Intestinal flora are microbes living in every human being's digestive tract that do the grunt work of digestion; they play an important role in breaking down the food people eat. These microbiota are also a part of the immune response, helping the immune system learn to properly distinguish friend from foe. One type of these microbes is a bacterium called Clostridium difficile. Normally, there is only a small population of this bacterium in the gut. When, however, other gut microflora are reduced or eliminated, typically by antibiotics, C. diff can get out of control, growing unchecked and causing serious illness. Symptoms of this include watery diarrhea, fever, and nausea. In some cases, a C. diff infection can result in colitis.
It can also result from colitis, as inflammatory bowel disease can trigger a C. diff infection. Abdominal or gastrointestinal surgery is another possible cause, particularly in patients who have experienced an infection already. A type of drug called a proton pump inhibitor is often prescribed for chronic indigestion, GERD, and other conditions; it can also make someone more prone to C. diff infection. Suppressing the immune system, such as through chemotherapy, also raises the risk.
The standard treatment for C. diff infection is easily administered and when it works—90 percent of the time—it works quickly and with no side effects. Despite this, the treatment sounds unappealing: fecal transplant. The microbes in the donated matter replace the gut flora the patient had lost, recolonizing the intestine and taking it back from C. diff. Recently, researchers have been looking for a synthetic substitute. Not just a joke-shop novelty, the synthetic version avoids the problem of pathogens from the donor being acquired by the recipient, as well as overcoming the aesthetic objection.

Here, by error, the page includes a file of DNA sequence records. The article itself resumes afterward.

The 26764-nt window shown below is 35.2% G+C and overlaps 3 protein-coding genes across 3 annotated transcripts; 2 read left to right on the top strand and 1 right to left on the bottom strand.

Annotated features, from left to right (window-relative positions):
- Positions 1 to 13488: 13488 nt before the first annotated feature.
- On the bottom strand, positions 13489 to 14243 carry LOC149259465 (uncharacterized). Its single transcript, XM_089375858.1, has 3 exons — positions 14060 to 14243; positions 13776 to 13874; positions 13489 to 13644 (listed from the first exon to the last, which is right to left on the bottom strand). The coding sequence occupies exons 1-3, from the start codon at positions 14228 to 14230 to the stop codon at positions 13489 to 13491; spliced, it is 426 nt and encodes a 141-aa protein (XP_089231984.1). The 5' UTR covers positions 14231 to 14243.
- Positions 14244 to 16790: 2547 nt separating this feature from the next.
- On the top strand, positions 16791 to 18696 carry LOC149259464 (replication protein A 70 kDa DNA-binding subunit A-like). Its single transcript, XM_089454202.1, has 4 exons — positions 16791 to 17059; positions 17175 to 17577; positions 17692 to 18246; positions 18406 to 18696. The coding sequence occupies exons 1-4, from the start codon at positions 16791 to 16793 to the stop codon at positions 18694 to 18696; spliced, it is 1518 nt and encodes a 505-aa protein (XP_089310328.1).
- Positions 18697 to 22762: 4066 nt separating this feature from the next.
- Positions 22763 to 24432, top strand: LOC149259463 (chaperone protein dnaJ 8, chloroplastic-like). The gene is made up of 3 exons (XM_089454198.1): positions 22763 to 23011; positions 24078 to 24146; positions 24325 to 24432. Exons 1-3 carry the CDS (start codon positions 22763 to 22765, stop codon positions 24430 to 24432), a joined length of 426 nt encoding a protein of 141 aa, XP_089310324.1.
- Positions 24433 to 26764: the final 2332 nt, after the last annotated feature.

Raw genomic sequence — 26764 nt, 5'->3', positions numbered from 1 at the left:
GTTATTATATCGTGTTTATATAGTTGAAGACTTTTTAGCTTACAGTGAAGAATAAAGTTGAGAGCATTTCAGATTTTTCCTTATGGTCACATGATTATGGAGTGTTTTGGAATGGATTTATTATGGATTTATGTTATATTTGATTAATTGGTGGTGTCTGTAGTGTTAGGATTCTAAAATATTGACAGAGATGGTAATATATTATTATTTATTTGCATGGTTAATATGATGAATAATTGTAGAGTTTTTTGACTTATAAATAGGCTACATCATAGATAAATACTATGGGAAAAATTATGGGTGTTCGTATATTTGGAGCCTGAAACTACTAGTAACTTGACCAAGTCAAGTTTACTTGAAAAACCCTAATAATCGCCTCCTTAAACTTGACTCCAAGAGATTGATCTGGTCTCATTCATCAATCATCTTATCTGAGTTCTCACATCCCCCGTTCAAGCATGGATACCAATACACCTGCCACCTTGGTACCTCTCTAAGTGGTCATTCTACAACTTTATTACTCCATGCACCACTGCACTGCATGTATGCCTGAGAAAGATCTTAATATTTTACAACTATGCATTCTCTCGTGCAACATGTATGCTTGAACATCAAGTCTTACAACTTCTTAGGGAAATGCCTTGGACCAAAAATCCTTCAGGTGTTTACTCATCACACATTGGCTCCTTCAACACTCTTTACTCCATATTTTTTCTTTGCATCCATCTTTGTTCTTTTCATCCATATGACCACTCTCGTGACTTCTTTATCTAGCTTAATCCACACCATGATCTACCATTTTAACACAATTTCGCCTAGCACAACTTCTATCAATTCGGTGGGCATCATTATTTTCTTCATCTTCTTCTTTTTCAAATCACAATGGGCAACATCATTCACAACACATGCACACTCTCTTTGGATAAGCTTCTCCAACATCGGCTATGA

Another possible treatment being investigated involves llamas. A group of Canadian scientists who are studying llamas say they have found a type of antibody in the South American pack animals—shared by their cousins, camels, as well as by sharks—that may give information on how to stop C. diff from colonizing the gut when it is able to do so. The llama antibodies aren’t suitable for human use directly, but they may provide a blueprint to develop a synthetic treatment.